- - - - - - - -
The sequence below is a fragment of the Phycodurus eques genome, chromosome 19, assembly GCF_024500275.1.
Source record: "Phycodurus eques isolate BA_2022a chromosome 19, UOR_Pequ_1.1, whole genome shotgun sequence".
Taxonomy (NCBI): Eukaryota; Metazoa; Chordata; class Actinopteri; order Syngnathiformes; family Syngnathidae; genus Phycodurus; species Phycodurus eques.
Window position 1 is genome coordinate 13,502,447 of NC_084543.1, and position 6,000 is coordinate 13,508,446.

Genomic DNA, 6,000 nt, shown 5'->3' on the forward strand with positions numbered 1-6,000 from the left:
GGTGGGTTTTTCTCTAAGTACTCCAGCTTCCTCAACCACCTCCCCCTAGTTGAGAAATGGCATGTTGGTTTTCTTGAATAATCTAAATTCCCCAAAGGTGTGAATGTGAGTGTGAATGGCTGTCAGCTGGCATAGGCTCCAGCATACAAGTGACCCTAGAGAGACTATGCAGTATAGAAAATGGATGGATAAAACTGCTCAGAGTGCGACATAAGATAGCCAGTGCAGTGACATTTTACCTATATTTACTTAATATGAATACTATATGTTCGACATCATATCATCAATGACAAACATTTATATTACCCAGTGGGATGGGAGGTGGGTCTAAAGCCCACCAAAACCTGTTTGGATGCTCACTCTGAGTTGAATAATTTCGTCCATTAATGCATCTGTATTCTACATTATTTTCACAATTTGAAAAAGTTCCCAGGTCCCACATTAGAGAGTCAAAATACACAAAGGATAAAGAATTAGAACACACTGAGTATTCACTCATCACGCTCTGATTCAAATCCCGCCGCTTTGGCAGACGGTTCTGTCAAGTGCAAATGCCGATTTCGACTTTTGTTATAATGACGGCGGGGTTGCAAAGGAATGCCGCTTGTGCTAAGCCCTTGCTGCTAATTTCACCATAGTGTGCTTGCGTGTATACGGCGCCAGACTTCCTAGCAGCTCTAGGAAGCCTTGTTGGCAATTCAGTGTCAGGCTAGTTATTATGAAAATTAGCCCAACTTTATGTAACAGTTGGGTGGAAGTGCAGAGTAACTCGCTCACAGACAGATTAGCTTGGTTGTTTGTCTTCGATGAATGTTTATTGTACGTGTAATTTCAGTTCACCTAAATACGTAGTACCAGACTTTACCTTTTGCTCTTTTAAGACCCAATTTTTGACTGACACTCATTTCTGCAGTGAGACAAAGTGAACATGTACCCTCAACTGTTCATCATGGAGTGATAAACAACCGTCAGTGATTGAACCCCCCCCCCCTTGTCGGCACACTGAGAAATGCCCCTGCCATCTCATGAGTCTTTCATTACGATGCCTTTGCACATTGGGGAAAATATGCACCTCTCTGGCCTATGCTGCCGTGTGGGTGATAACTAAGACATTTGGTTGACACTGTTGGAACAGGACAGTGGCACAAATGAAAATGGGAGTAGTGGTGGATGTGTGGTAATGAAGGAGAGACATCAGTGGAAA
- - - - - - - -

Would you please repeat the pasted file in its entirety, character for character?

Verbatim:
The sequence below is a fragment of the Phycodurus eques genome, chromosome 19, assembly GCF_024500275.1.
Source record: "Phycodurus eques isolate BA_2022a chromosome 19, UOR_Pequ_1.1, whole genome shotgun sequence".
Taxonomy (NCBI): Eukaryota; Metazoa; Chordata; class Actinopteri; order Syngnathiformes; family Syngnathidae; genus Phycodurus; species Phycodurus eques.
Window position 1 is genome coordinate 13,502,447 of NC_084543.1, and position 6,000 is coordinate 13,508,446.

Genomic DNA, 6,000 nt, shown 5'->3' on the forward strand with positions numbered 1-6,000 from the left:
GGTGGGTTTTTCTCTAAGTACTCCAGCTTCCTCAACCACCTCCCCCTAGTTGAGAAATGGCATGTTGGTTTTCTTGAATAATCTAAATTCCCCAAAGGTGTGAATGTGAGTGTGAATGGCTGTCAGCTGGCATAGGCTCCAGCATACAAGTGACCCTAGAGAGACTATGCAGTATAGAAAATGGATGGATAAAACTGCTCAGAGTGCGACATAAGATAGCCAGTGCAGTGACATTTTACCTATATTTACTTAATATGAATACTATATGTTCGACATCATATCATCAATGACAAACATTTATATTACCCAGTGGGATGGGAGGTGGGTCTAAAGCCCACCAAAACCTGTTTGGATGCTCACTCTGAGTTGAATAATTTCGTCCATTAATGCATCTGTATTCTACATTATTTTCACAATTTGAAAAAGTTCCCAGGTCCCACATTAGAGAGTCAAAATACACAAAGGATAAAGAATTAGAACACACTGAGTATTCACTCATCACGCTCTGATTCAAATCCCGCCGCTTTGGCAGACGGTTCTGTCAAGTGCAAATGCCGATTTCGACTTTTGTTATAATGACGGCGGGGTTGCAAAGGAATGCCGCTTGTGCTAAGCCCTTGCTGCTAATTTCACCATAGTGTGCTTGCGTGTATACGGCGCCAGACTTCCTAGCAGCTCTAGGAAGCCTTGTTGGCAATTCAGTGTCAGGCTAGTTATTATGAAAATTAGCCCAACTTTATGTAACAGTTGGGTGGAAGTGCAGAGTAACTCGCTCACAGACAGATTAGCTTGGTTGTTTGTCTTCGATGAATGTTTATTGTACGTGTAATTTCAGTTCACCTAAATACGTAGTACCAGACTTTACCTTTTGCTCTTTTAAGACCCAATTTTTGACTGACACTCATTTCTGCAGTGAGACAAAGTGAACATGTACCCTCAACTGTTCATCATGGAGTGATAAACAACCGTCAGTGATTGAACCCCCCCCCCCTTGTCGGCACACTGAGAAATGCCCCTGCCATCTCATGAGTCTTTCATTACGATGCCTTTGCACATTGGGGAAAATATGCACCTCTCTGGCCTATGCTGCCGTGTGGGTGATAACTAAGACATTTGGTTGACACTGTTGGAACAGGACAGTGGCACAAATGAAAATGGGAGTAGTGGTGGATGTGTGGTAATGAAGGAGAGACATCAGTGGAAA